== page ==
Twitter is allowing a fake story about Ivermectin to be spread on its website, even with its supposed commitment to do “fact checking” and stop misinformation.
This weekend, Rolling Stone journalist Peter Wade put out a news story quoting from a doctor in Oklahoma, named Jason McElyea, who said that ER rooms in his state were overwhelmed because of ivermectin overdoses and that “gunshot victims were having difficulty getting care.”
The claim was then proved to be a completely fake story. There is no increase in ivermectin overdose cases in the state or anywhere else for that matter, something Rolling Stone was then forced to accept in a long correction to their article.
The BBC, Guardian, and the Hill also reported on the initial story, while liberal influencers including MSNBC host Rachel Maddow boosted the story via Twitter.
Despite its supposed commitment to fighting against misinformation, Twitter has not included a label to this story to warn its users that it has fake news, something that was highlighted on the platform by Glenn Greenwald.
Why is this viral @Maddow tweet spreading a totally false story still up? Why doesn't it have a "DISINFORMATION" label appended to it by @TwitterSafety? Why hasn't Maddow herself removed it? Why hasn't Twitter?
Yes, these are rhetorical questions. https://t.co/xpRtlqvfBr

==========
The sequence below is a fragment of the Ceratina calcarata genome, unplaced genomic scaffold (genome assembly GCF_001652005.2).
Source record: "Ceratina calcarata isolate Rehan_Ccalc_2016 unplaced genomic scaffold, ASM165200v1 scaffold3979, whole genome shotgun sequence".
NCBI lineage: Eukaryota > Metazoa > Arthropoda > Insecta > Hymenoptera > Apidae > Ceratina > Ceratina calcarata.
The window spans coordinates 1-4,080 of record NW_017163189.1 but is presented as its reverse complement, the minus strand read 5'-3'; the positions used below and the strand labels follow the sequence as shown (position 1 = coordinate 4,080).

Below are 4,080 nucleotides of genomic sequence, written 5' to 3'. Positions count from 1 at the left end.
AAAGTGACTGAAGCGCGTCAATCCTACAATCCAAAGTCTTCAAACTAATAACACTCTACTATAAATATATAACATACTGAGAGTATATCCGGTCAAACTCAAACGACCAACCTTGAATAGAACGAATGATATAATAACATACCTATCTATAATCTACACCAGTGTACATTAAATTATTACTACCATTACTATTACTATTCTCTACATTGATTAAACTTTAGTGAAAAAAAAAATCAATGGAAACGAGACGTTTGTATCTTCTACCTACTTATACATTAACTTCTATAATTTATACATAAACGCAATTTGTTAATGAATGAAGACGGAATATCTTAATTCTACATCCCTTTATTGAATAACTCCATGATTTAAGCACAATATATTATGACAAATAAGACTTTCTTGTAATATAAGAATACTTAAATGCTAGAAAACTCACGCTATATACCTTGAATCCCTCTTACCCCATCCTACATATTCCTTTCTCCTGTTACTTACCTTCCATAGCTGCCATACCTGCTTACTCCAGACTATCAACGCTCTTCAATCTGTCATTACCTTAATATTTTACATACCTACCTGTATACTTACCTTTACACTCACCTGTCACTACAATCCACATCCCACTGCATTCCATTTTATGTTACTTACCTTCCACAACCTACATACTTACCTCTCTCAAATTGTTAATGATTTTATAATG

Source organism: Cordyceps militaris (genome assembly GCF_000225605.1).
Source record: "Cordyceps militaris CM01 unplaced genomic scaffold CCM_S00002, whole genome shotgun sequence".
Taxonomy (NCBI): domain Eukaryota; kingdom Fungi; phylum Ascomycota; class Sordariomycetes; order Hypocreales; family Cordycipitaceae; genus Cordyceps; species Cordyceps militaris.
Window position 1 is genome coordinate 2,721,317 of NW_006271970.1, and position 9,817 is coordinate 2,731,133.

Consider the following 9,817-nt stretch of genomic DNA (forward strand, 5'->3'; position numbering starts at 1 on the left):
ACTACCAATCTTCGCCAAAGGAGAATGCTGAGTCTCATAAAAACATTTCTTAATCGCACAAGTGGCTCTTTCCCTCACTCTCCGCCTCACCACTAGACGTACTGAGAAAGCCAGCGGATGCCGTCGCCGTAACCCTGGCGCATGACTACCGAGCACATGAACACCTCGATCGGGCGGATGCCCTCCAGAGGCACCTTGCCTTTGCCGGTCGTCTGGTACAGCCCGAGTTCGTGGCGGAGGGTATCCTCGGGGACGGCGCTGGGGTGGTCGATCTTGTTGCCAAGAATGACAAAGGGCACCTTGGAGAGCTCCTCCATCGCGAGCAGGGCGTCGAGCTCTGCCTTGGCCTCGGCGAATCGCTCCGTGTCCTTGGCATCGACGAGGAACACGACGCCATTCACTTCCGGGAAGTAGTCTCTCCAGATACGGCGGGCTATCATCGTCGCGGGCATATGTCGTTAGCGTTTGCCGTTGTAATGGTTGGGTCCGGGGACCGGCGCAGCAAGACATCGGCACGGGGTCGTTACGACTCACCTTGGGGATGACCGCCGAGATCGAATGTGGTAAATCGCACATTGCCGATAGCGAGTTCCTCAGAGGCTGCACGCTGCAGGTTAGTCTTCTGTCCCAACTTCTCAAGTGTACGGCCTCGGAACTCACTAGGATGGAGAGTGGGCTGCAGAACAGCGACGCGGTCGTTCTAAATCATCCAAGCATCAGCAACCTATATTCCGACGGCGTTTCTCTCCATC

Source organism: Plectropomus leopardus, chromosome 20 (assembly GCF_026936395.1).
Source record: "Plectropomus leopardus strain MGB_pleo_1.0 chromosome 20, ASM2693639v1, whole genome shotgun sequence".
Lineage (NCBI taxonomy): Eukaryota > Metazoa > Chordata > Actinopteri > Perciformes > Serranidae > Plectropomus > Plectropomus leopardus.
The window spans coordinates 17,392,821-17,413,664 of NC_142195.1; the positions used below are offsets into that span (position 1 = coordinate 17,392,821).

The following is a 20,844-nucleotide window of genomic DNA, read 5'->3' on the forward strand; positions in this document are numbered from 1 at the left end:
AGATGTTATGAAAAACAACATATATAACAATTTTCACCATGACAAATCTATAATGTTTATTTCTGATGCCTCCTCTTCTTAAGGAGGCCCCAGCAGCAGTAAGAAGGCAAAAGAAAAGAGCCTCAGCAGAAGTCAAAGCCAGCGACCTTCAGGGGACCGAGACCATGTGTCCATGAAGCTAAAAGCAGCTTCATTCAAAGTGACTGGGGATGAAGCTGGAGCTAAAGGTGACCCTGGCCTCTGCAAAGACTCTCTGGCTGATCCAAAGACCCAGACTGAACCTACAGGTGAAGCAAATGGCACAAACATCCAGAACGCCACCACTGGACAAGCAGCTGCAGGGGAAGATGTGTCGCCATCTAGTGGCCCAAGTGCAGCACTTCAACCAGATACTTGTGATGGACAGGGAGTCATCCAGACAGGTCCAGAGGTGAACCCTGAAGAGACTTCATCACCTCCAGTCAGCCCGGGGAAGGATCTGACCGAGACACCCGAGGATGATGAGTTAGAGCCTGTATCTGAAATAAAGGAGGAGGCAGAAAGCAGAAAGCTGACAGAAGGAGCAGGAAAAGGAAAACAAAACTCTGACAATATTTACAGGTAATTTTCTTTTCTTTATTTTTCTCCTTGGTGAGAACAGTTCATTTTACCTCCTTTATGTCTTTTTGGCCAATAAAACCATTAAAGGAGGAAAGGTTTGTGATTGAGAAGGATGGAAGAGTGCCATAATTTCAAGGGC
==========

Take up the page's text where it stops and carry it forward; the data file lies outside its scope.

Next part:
— Glenn Greenwald (@ggreenwald) September 5, 2021
The misinformation led to one hospital in Oklahoma, Northeastern Health System Sequoyah, to give a comment reassuring patients there was no ivermectin-related overflow, and that people suffering emergencies will be taken care as normal.
“Although Dr. McElyea is not a doctor at this hospital, he is connected to a medical staffing group that gives coverage for our ER. With this said, Dr. McElyea has not been at our Sallisaw hospital in more than 2 months,” said an official comment from the Oklahoma hospital.
“NHS Sequoyah has not treated any people because of complications connected to consuming ivermectin. This includes not treating anyone for an ivermectin overdose.”
“All patients who have come to our ER have got medical attention as needed. Our hospital did not turn anyone away who was seeking emergency care. We wish to reassure the community that our doctors and nurses are working hard to give quality healthcare to every patient.”
This comes at a time when the Biden Administration is struggling with their vaccine narrative as more vaccinated people catch covid-19 and health officials are discussion ongoing boosters being required.
Rolling Stone is far from the only media outlet to write up the story after Jason McElyea made his remarks to a local Oklahoma station.
The Hill, The Guardian and BBC are some of the others to publish stories based on the doctor's claims. None have updated their pieces as of now pic.twitter.com/E7xMThtO0P
— Justin Baragona (@justinbaragona) September 5, 2021
Author: Blake Ambrose